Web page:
Olympus Corp., whose specialized medical scopes are among those linked to a series of deadly "superbug" outbreaks around the country, said Friday that it will voluntarily recall and redesign the devices in an effort to prevent future infections.

The company produces the vast majority of duodenoscopes used in the United States, followed by two other firms, Pentax and Fujifilm. The devices are used in hundreds of thousands of procedures annually in this country to drain fluids from pancreatic and bile ducts blocked by tumors, gallstones and other conditions. But in recent years, they also have been linked to numerous outbreaks of antibiotic-resistant infections that have sickened hundreds of patients.

The intricate design of the specialized scopes, which have a movable “elevator” mechanism at one end that allows the instrument to maneuver into ducts and fix fluid-drainage problems, also makes it difficult for them to be disinfected and sterilized between uses.

The Food and Drug Administration, which over the past year has alerted hospitals and issued warnings to manufacturers about their failure to report and resolve these issues, signed off Friday on Olympus's plan. The company said that beginning in February, it would voluntarily recall all 4,400 of its TJF-Q180V model duodenoscopes in use around the country and replace the existing elevator mechanism with one designed to be less vulnerable to contamination. The company also said it will conduct annual inspections of each scope to monitor for wear and tear.

Olympus and FDA officials said health care facilities could continue to use a different Olympus model as long as they closely follow a detailed set of cleaning instructions.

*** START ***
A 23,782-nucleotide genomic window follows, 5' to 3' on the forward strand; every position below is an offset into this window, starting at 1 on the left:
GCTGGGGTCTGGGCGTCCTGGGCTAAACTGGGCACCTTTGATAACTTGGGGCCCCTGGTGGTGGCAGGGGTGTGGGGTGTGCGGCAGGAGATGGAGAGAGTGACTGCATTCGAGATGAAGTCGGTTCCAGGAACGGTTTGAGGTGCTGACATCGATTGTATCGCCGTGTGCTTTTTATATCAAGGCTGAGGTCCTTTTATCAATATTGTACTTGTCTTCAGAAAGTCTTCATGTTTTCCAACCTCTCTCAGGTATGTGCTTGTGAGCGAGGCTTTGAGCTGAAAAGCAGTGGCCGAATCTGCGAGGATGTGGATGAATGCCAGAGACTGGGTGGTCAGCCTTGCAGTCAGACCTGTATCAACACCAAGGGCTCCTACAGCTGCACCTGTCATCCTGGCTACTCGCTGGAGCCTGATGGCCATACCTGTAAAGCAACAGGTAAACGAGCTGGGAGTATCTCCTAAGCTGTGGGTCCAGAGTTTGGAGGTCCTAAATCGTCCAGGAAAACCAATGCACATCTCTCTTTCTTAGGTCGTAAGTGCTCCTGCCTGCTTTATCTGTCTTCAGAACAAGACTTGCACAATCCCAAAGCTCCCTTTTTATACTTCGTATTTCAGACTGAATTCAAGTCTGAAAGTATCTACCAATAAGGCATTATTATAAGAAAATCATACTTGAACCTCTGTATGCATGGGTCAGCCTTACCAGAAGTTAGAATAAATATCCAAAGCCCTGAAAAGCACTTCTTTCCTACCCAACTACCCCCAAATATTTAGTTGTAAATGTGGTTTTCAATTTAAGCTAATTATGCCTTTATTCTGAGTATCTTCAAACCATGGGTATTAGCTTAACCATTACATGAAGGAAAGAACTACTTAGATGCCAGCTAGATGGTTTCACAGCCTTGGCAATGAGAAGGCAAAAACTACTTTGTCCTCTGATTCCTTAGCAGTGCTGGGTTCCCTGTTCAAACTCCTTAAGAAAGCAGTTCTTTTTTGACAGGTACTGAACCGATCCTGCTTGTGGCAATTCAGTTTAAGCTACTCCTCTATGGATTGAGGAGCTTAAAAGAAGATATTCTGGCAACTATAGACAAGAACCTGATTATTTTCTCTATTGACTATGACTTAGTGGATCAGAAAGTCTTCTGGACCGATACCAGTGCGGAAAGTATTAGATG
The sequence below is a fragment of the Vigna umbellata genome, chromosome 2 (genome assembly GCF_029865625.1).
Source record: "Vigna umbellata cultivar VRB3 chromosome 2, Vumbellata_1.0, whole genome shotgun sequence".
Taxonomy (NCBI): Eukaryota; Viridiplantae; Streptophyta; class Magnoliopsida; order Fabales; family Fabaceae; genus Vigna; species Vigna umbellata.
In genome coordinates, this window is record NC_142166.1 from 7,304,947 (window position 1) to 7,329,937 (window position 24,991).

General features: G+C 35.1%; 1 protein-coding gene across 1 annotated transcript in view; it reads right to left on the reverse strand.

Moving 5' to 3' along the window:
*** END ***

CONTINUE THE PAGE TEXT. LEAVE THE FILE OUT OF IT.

The company's move comes days after the findings of a Senate investigation were released. Those showed that the number of patients harmed by contaminated medical scopes in recent years far exceeds federal regulators' previous estimates. Between 2012 and 2015, duodenoscopes were linked to more than two dozen outbreaks of antibiotic-resistant infections that sickened at least 250 patients in the United States and Europe, the inquiry found. Some patients died after battling an infection.

The report detailed a woefully inadequate warning system, in which manufacturers routinely failed to inform health officials of potential problems linked to their devices, hospitals neglected to alert federal regulators about outbreaks, and FDA was slow to identify problems and alert the public.

“Patients should be able to trust that the devices they need for treatment are safe and effective," said Sen. Patty Murray (D-Wash.), whose staff conducted the investigation. "Unfortunately, this investigation makes clear that current policies for monitoring medical device safety put patients at risk, and in this case, allowed tragedies to occur that could have, and should have, been prevented."